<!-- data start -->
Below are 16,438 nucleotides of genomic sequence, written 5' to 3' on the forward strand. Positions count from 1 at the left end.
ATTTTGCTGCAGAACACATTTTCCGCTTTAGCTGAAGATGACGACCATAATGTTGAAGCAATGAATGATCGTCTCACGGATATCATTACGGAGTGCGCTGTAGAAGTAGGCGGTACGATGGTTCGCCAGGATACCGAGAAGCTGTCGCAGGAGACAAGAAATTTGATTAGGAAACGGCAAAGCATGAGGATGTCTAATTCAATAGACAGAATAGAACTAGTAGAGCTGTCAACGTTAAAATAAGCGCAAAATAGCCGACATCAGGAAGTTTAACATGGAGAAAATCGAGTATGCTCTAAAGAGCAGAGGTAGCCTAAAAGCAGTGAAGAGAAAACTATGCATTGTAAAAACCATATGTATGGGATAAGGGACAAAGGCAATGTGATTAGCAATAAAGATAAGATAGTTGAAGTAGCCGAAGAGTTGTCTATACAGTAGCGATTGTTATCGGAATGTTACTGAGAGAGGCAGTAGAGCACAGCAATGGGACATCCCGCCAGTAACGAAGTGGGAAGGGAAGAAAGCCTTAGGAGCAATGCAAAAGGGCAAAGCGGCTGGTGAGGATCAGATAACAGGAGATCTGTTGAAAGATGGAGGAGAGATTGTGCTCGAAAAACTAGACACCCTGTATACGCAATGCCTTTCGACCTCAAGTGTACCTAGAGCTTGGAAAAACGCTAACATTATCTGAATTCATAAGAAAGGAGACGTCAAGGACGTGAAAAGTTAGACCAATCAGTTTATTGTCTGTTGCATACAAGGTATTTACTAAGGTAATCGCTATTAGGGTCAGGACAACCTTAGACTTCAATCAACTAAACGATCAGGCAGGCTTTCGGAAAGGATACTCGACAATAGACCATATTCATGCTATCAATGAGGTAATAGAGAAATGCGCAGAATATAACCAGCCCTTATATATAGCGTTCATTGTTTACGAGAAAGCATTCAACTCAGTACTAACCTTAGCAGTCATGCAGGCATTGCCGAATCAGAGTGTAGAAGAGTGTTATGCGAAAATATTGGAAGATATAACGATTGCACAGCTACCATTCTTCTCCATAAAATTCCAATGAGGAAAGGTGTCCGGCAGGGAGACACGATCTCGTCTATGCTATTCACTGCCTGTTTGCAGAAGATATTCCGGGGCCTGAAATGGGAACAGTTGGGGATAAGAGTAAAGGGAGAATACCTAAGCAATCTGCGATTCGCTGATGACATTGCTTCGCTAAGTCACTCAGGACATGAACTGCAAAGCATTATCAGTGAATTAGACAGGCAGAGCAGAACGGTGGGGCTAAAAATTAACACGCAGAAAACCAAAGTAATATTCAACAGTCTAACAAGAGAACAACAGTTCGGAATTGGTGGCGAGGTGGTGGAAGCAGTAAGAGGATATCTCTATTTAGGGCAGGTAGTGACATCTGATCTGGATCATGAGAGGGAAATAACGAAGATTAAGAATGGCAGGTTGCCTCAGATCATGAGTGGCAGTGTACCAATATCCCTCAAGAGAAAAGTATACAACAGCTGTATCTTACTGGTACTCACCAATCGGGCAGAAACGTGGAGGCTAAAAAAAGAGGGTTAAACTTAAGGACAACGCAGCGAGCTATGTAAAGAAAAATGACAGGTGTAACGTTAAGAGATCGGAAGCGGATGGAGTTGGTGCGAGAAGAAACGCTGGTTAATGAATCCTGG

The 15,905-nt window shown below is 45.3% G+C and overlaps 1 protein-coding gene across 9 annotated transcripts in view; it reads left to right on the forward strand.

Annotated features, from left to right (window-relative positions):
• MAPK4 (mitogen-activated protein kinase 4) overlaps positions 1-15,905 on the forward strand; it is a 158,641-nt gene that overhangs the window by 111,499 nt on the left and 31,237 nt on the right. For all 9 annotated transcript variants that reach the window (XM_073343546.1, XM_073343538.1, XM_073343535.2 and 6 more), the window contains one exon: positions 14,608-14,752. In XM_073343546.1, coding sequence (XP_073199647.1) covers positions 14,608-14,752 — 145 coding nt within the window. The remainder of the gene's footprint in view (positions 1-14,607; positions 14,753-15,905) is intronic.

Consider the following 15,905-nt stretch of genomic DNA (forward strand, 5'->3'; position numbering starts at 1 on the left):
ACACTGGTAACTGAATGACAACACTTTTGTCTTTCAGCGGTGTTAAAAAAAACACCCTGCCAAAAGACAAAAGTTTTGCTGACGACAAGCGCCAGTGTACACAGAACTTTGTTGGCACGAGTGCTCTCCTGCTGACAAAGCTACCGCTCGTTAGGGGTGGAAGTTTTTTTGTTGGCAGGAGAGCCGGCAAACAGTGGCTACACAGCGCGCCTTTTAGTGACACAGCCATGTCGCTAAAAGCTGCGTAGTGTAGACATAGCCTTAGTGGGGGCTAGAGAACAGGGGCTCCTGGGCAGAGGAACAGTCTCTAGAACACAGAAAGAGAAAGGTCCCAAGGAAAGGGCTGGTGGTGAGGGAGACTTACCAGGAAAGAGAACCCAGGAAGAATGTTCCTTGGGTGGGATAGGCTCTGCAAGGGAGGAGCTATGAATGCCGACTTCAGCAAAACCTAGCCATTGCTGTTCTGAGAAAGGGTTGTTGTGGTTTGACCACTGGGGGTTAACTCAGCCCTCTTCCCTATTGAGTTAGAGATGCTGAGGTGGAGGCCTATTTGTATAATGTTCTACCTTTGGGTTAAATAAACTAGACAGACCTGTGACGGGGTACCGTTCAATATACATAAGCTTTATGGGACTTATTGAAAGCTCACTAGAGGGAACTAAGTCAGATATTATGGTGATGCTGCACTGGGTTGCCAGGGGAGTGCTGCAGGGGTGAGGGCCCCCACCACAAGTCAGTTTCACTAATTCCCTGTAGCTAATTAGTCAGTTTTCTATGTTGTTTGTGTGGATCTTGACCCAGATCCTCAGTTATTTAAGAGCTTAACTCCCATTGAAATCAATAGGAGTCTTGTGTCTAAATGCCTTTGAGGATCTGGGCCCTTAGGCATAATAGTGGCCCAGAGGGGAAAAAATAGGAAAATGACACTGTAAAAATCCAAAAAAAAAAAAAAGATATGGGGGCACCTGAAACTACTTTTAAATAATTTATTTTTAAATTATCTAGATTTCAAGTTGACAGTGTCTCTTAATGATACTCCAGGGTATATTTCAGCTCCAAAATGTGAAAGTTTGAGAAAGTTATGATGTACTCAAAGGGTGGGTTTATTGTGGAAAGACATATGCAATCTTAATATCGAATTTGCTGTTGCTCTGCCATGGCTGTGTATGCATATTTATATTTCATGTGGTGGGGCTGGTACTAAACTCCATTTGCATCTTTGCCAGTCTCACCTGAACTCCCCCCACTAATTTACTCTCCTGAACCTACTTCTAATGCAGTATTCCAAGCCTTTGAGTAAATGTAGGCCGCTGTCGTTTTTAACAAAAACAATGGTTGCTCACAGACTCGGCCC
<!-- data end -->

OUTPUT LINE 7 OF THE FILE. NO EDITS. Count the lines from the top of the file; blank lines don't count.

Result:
ACACTGGTAACTGAATGACAACACTTTTGTCTTTCAGCGGTGTTAAAAAAAACACCCTGCCAAAAGACAAAAGTTTTGCTGACGACAAGCGCCAGTGTACACAGAACTTTGTTGGCACGAGTGCTCTCCTGCTGACAAAGCTACCGCTCGTTAGGGGTGGAAGTTTTTTTGTTGGCAGGAGAGCCGGCAAACAGTGGCTACACAGCGCGCCTTTTAGTGACACAGCCATGTCGCTAAAAGCTGCGTAGTGTAGACATAGCCTTAGTGGGGGCTAGAGAACAGGGGCTCCTGGGCAGAGGAACAGTCTCTAGAACACAGAAAGAGAAAGGTCCCAAGGAAAGGGCTGGTGGTGAGGGAGACTTACCAGGAAAGAGAACCCAGGAAGAATGTTCCTTGGGTGGGATAGGCTCTGCAAGGGAGGAGCTATGAATGCCGACTTCAGCAAAACCTAGCCATTGCTGTTCTGAGAAAGGGTTGTTGTGGTTTGACCACTGGGGGTTAACTCAGCCCTCTTCCCTATTGAGTTAGAGATGCTGAGGTGGAGGCCTATTTGTATAATGTTCTACCTTTGGGTTAAATAAACTAGACAGACCTGTGACGGGGTACCGTTCAATATACATAAGCTTTATGGGACTTATTGAAAGCTCACTAGAGGGAACTAAGTCAGATATTATGGTGATGCTGCACTGGGTTGCCAGGGGAGTGCTGCAGGGGTGAGGGCCCCCACCACAAGTCAGTTTCACTAATTCCCTGTAGCTAATTAGTCAGTTTTCTATGTTGTTTGTGTGGATCTTGACCCAGATCCTCAGTTATTTAAGAGCTTAACTCCCATTGAAATCAATAGGAGTCTTGTGTCTAAATGCCTTTGAGGATCTGGGCCCTTAGGCATAATAGTGGCCCAGAGGGGAAAAAATAGGAAAATGACACTGTAAAAATCCAAAAAAAAAAAAAAGATATGGGGGCACCTGAAACTACTTTTAAATAATTTATTTTTAAATTATCTAGATTTCAAGTTGACAGTGTCTCTTAATGATACTCCAGGGTATATTTCAGCTCCAAAATGTGAAAGTTTGAGAAAGTTATGATGTACTCAAAGGGTGGGTTTATTGTGGAAAGACATATGCAATCTTAATATCGAATTTGCTGTTGCTCTGCCATGGCTGTGTATGCATATTTATATTTCATGTGGTGGGGCTGGTACTAAACTCCATTTGCATCTTTGCCAGTCTCACCTGAACTCCCCCCACTAATTTACTCTCCTGAACCTACTTCTAATGCAGTATTCCAAGCCTTTGAGTAAATGTAGGCCGCTGTCGTTTTTAACAAAAACAATGGTTGCTCACAGACTCGGCCC